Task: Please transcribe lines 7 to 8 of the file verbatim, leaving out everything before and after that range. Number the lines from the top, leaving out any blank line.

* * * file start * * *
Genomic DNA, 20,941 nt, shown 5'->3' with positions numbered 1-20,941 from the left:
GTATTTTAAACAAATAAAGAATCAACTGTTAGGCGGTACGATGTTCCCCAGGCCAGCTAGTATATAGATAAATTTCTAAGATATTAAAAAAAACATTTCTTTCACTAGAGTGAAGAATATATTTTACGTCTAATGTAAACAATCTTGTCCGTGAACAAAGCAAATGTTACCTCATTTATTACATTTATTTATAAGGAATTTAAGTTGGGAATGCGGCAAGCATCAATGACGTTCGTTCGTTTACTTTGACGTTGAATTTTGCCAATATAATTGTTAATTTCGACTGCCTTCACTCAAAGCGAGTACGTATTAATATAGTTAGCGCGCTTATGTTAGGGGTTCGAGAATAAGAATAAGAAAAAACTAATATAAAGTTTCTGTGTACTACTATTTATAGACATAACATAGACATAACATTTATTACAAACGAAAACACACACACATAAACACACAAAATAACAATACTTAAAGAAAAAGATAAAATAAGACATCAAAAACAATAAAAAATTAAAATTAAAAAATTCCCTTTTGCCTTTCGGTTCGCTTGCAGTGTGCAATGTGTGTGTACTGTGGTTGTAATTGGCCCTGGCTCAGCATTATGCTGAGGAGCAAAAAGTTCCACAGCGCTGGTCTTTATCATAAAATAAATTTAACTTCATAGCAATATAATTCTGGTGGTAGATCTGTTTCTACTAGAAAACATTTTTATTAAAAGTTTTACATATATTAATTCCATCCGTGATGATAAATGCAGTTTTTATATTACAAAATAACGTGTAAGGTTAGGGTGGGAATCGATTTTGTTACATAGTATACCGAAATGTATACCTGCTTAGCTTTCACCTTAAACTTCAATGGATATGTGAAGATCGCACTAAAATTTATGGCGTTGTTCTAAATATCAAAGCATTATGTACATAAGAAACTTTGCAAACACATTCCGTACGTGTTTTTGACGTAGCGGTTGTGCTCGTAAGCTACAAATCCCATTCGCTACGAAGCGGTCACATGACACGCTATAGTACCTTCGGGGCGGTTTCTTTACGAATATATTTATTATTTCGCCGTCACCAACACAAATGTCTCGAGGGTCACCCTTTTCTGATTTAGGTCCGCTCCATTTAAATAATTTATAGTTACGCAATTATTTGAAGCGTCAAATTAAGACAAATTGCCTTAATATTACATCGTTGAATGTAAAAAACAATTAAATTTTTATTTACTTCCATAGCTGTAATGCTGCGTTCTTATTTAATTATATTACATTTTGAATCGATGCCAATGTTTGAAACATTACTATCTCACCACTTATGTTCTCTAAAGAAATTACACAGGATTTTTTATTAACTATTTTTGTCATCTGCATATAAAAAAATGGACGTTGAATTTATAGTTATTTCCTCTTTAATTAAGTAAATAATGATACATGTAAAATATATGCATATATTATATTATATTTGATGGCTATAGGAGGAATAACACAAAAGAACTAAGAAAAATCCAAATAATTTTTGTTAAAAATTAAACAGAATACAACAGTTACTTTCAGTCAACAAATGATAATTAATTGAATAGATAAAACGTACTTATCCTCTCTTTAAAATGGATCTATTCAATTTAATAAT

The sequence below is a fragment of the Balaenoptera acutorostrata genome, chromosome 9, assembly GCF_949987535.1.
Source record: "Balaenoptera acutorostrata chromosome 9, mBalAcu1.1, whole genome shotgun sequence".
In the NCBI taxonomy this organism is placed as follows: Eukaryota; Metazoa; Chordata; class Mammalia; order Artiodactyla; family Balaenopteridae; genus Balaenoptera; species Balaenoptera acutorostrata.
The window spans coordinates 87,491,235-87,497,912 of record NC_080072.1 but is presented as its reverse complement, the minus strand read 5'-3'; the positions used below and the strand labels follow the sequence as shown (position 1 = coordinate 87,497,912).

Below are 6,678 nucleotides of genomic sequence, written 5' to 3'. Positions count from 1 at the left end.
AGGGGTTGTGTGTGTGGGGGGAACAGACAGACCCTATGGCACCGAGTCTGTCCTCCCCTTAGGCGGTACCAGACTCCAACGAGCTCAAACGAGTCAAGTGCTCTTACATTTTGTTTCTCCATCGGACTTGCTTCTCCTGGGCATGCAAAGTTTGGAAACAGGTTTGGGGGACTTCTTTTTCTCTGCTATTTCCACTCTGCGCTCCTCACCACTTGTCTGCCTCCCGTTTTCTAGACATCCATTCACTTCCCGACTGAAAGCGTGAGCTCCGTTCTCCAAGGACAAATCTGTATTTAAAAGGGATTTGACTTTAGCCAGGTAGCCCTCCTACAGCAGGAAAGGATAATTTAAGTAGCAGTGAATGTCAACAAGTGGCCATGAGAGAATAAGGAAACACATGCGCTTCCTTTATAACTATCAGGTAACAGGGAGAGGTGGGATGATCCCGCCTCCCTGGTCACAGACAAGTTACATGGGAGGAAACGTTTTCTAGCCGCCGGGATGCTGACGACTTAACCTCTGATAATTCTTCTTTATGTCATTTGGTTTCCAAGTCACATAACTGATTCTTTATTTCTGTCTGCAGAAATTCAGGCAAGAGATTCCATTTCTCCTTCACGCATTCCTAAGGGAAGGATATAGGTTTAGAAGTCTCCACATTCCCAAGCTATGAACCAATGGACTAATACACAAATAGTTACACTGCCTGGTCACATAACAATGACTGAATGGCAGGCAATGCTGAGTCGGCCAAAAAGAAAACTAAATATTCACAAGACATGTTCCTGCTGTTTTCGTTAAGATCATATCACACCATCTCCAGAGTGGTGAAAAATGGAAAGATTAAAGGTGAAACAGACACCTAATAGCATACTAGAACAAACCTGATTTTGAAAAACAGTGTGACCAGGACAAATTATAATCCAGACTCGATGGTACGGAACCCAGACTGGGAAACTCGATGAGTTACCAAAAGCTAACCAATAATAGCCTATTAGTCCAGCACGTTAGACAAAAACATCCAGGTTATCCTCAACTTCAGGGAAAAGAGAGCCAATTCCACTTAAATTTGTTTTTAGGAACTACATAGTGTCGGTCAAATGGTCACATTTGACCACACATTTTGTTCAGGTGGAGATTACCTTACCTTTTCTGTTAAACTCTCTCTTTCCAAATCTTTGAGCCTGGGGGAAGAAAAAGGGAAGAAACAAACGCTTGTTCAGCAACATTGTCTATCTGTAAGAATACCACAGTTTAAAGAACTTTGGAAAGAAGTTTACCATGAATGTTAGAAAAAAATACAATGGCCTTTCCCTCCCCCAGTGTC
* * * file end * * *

Below are 6,678 nucleotides of genomic sequence, written 5' to 3'. Positions count from 1 at the left end.
AGGGGTTGTGTGTGTGGGGGGAACAGACAGACCCTATGGCACCGAGTCTGTCCTCCCCTTAGGCGGTACCAGACTCCAACGAGCTCAAACGAGTCAAGTGCTCTTACATTTTGTTTCTCCATCGGACTTGCTTCTCCTGGGCATGCAAAGTTTGGAAACAGGTTTGGGGGACTTCTTTTTCTCTGCTATTTCCACTCTGCGCTCCTCACCACTTGTCTGCCTCCCGTTTTCTAGACATCCATTCACTTCCCGACTGAAAGCGTGAGCTCCGTTCTCCAAGGACAAATCTGTATTTAAAAGGGATTTGACTTTAGCCAGGTAGCCCTCCTACAGCAGGAAAGGATAATTTAAGTAGCAGTGAATGTCAACAAGTGGCCATGAGAGAATAAGGAAACACATGCGCTTCCTTTATAACTATCAGGTAACAGGGAGAGGTGGGATGATCCCGCCTCCCTGGTCACAGACAAGTTACATGGGAGGAAACGTTTTCTAGCCGCCGGGATGCTGACGACTTAACCTCTGATAATTCTTCTTTATGTCATTTGGTTTCCAAGTCACATAACTGATTCTTTATTTCTGTCTGCAGAAATTCAGGCAAGAGATTCCATTTCTCCTTCACGCATTCCTAAGGGAAGGATATAGGTTTAGAAGTCTCCACATTCCCAAGCTATGAACCAATGGACTAATACACAAATAGTTACACTGCCTGGTCACATAACAATGACTGAATGGCAGGCAATGCTGAGTCGGCCAAAAAGAAAACTAAATATTCACAAGACATGTTCCTGCTGTTTTCGTTAAGATCATATCACACCATCTCCAGAGTGGTGAAAAATGGAAAGATTAAAGGTGAAACAGACACCTAATAGCATACTAGAACAAACCTGATTTTGAAAAACAGTGTGACCAGGACAAATTATAATCCAGACTCGATGGTACGGAACCCAGACTGGGAAACTCGATGAGTTACCAAAAGCTAACCAATAATAGCCTATTAGTCCAGCACGTTAGACAAAAACATCCAGGTTATCCTCAACTTCAGGGAAAAGAGAGCCAATTCCACTTAAATTTGTTTTTAGGAACTACATAGTGTCGGTCAAATGGTCACATTTGACCACACATTTTGTTCAGGTGGAGATTACCTTACCTTTTCTGTTAAACTCTCTCTTTCCAAATCTTTGAGCCTGGGGGAAGAAAAAGGGAAGAAACAAACGCTTGTTCAGCAACATTGTCTATCTGTAAGAATACCACAGTTTAAAGAACTTTGGAAAGAAGTTTACCATGAATGTTAGAAAAAAATACAATGGCCTTTCCCTCCCCCAGTGTC